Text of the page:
buying on margin

Is Buying on Margin a Good Idea for the Average Investor?

Anyone who’s looking to invest should know their options, and about the dangers that come with them. Buying on the margin is one way of buying stocks, but it is one that comes with a fair amount of risk. So is it something you should do?

What Is Buying On The Margin?

Buying on the margin is basically taking out a loan from your brokerage company to pay for your investment. If you want to buy on the margin, there are a few rules:

  • You can borrow up to 50% of the total investment. This is because the half you supply serves as the collateral.
  • A broker will have a minimum investment required before they offer this feature. It is commonly $2000.
  • Just as with any other loan, interest will accrue until you pay back what you borrow.

Since you will owe interest on the loan and will have to pay it back, from the brokerage’s point of view there isn’t much of a down side. They already have the other half of your investment as collateral, and they can call in the loan if the stock loses too much value.

Why Do People Buy On The Margin?

So what is it that makes margin trading seem appealing to investors? The obvious reason that people are drawn to this practice is the possibility that they will make a large profit. Since you can double the amount of your initial investment without having to actually come up with all of the initial outlay, you have a chance to reap some hefty rewards.

What Is The Risk?

It is true that a purchase on the margin can result in a very large return. However, as with any stock investment, there is always the possibility that the value of the investment will go south. If this happens, the investor is still liable for the entire speculation. And if the stock goes below a certain percentage of its original value, the brokerage will issue a “margin call.” That means the buyer must come up with the payment for the difference right away.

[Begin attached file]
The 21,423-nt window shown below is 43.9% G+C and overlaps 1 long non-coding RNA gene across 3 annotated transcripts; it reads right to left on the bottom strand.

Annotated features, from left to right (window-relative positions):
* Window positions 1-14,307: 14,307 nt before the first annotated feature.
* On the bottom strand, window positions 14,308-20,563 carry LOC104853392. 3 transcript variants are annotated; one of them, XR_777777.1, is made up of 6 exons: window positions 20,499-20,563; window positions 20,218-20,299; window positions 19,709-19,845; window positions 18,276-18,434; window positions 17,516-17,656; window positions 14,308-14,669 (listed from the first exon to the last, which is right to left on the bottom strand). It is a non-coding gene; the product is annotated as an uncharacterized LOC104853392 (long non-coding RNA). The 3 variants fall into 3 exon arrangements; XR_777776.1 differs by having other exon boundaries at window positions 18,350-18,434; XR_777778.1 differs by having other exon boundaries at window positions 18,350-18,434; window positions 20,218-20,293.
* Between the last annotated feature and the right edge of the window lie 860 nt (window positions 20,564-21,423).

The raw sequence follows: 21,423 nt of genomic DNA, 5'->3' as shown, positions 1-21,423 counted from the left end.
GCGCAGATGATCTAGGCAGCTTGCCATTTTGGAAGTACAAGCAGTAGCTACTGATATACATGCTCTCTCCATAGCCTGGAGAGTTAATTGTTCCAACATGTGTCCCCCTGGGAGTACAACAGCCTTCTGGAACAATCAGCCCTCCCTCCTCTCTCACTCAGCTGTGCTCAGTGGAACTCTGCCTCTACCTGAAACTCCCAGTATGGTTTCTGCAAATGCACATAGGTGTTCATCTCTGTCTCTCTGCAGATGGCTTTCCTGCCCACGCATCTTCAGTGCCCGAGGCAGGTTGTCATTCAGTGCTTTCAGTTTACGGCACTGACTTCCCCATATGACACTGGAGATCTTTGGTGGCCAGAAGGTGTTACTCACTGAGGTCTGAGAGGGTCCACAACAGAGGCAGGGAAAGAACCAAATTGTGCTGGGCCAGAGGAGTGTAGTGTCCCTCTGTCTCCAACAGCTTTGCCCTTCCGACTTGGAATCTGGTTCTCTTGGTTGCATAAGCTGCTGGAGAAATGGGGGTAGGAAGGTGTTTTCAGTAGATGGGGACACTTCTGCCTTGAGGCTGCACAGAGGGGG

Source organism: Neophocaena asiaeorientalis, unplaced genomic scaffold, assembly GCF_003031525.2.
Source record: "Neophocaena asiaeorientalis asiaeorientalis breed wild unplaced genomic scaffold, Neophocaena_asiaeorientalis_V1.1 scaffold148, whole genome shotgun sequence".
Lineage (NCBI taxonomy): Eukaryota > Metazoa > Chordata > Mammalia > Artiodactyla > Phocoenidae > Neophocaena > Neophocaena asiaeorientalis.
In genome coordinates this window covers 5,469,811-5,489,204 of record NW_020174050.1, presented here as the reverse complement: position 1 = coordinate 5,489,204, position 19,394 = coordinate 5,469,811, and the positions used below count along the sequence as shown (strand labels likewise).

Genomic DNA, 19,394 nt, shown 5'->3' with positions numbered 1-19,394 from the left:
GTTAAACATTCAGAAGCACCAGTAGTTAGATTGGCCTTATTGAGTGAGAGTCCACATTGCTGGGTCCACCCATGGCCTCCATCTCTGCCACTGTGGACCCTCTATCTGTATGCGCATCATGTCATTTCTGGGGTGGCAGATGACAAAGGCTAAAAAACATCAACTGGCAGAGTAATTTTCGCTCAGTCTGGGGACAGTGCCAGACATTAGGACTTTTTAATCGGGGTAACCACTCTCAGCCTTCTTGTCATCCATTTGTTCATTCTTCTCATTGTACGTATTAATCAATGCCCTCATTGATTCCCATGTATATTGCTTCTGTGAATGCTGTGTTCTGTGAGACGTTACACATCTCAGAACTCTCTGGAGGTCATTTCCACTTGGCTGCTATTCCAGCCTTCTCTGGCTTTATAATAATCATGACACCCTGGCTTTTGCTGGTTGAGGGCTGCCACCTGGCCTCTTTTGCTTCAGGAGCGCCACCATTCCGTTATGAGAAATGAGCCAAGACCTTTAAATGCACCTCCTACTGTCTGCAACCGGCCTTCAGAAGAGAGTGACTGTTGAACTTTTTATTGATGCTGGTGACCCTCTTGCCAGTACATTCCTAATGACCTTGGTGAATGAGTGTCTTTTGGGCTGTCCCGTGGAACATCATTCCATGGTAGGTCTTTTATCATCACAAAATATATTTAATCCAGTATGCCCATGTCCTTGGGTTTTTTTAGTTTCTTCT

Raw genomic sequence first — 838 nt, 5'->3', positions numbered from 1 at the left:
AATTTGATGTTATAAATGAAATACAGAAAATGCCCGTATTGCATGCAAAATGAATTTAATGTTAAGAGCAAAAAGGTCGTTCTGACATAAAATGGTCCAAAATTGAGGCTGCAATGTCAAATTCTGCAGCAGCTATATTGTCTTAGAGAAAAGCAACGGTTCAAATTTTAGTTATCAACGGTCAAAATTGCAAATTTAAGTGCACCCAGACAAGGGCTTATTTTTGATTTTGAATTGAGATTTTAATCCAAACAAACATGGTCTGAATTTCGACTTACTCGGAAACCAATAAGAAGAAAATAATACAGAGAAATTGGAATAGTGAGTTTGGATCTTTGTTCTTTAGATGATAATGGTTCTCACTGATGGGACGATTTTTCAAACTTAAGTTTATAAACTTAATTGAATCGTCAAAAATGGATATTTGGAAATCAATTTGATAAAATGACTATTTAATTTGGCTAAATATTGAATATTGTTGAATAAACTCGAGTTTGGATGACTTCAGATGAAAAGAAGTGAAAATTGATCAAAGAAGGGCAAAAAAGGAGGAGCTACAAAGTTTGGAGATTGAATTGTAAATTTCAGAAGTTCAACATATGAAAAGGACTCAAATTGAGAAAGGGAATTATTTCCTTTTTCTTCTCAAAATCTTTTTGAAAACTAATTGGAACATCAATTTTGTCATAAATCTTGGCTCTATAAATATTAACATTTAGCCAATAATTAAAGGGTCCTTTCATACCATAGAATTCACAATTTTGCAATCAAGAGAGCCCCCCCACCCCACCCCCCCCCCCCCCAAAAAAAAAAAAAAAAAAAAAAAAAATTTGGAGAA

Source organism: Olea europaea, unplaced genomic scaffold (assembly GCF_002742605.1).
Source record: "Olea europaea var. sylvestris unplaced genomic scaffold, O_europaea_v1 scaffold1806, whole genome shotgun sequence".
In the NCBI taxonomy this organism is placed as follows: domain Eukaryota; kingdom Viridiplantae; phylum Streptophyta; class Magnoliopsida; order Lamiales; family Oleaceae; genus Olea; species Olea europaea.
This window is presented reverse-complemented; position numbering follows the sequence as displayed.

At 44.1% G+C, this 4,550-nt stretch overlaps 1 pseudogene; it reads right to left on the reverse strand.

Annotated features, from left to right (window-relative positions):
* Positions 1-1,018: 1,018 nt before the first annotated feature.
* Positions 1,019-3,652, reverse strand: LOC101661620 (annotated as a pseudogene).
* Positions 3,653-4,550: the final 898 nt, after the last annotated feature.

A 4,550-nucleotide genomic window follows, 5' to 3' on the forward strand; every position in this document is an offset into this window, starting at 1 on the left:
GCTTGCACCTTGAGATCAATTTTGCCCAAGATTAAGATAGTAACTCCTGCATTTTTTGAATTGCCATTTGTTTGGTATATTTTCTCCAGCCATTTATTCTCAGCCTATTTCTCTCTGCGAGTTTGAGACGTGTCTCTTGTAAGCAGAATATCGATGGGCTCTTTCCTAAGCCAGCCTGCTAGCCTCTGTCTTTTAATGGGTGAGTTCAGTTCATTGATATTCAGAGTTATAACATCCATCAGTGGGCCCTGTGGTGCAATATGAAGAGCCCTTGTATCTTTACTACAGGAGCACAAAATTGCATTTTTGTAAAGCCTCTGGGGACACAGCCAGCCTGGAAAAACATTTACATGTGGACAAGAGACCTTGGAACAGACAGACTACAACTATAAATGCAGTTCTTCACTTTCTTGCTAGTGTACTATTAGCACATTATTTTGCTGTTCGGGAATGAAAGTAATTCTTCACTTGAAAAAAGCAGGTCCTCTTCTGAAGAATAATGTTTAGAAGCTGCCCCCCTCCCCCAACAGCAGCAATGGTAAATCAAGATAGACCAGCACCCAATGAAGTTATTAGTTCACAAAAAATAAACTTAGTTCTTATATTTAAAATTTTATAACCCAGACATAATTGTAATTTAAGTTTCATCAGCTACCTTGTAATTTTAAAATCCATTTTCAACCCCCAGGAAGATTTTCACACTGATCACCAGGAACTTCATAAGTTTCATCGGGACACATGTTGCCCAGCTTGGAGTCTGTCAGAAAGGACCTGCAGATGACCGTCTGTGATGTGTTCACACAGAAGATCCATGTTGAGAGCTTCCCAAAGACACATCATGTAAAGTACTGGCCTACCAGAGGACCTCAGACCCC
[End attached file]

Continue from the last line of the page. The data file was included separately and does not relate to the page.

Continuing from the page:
Is Buying On The Margin Worth It?

Buying on the margin means you are risking more money than you actually have. You can double your returns – but you can also double your losses. Plus, the loan itself isn’t free – there is an interest rate you have to cover, so even a stock that stays neutral isn’t exactly neutral for you. That means:

  • If the stock goes up, you will make a higher rate of profit than you otherwise could have.
  • If the stock stays neutral, you will have to pay interest on the loan as long as you want to maintain your shares.
  • If the stock goes down a bit but you want to stay in, you have to pay the difference so your loan is no more than half the value of the stock – and keep paying interest.
  • If the stock goes down too much for you to stay in, you have to pay back everything.
  • If the stock loses over 50% of its value, you will end up owing the brokerage money.

Is Margin Buying Right For Me?

Generally, buying on the margin is not recommended for first-time investors, or anyone who is concerned about security primarily. It is a fairly dangerous practice that is usually best for wall-street players who can afford the potential risks. A careful investor who is making practical decisions will simply buy the shares which can be purchased directly.